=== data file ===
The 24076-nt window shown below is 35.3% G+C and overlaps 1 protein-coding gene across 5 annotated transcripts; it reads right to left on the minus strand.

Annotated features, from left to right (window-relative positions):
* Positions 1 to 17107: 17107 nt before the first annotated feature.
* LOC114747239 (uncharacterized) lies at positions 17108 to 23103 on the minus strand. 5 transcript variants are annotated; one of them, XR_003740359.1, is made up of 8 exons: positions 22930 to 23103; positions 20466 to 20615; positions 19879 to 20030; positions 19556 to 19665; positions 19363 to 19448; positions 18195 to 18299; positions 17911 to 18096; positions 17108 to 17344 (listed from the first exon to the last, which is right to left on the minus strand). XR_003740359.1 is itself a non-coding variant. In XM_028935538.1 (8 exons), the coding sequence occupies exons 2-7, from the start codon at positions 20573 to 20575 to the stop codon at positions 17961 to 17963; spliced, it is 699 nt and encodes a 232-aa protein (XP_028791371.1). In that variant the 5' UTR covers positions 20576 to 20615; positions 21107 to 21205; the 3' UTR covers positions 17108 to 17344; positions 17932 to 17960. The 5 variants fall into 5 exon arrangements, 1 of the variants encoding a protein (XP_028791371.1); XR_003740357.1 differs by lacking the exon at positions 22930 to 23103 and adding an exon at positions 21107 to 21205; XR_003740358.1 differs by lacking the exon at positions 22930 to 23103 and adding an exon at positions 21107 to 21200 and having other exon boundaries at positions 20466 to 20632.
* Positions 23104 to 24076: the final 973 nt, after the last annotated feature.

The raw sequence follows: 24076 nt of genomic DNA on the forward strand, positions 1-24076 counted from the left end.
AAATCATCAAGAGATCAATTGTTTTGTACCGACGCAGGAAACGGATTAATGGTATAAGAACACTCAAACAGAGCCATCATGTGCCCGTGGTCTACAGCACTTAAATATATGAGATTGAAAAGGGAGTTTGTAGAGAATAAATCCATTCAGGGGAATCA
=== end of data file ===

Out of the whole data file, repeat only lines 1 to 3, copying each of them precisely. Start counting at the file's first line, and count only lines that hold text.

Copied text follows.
The 24076-nt window shown below is 35.3% G+C and overlaps 1 protein-coding gene across 5 annotated transcripts; it reads right to left on the minus strand.

Annotated features, from left to right (window-relative positions):
* Positions 1 to 17107: 17107 nt before the first annotated feature.